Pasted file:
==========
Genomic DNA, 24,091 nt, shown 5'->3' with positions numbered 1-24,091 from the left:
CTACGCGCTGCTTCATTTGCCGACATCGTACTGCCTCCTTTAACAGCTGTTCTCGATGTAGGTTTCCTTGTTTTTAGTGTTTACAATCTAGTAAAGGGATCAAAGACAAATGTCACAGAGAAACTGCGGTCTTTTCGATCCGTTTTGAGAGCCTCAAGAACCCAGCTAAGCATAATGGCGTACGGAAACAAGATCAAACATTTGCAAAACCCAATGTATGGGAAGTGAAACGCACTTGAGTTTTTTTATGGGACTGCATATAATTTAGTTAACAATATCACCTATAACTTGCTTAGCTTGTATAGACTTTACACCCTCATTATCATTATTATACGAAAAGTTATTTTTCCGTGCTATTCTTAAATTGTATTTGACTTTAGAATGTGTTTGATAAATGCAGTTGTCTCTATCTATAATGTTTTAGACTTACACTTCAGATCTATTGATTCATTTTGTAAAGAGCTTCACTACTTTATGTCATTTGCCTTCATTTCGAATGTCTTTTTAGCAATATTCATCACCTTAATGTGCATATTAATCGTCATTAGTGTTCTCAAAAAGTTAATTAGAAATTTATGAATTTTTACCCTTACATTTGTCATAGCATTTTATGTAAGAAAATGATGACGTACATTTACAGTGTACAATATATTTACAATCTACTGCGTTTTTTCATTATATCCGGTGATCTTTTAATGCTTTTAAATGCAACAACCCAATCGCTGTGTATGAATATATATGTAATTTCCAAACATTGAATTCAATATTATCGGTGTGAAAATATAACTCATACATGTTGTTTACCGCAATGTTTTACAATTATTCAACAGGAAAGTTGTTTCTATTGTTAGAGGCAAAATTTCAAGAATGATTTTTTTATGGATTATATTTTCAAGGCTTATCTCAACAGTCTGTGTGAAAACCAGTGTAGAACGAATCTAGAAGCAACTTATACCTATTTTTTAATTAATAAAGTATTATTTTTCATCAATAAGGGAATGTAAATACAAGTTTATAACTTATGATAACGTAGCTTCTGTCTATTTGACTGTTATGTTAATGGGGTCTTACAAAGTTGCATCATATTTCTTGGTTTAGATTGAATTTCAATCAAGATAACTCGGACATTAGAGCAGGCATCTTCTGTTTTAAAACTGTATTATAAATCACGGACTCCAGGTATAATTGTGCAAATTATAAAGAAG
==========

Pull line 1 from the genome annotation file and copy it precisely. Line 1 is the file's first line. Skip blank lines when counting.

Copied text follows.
Genomic DNA, 24,091 nt, shown 5'->3' with positions numbered 1-24,091 from the left: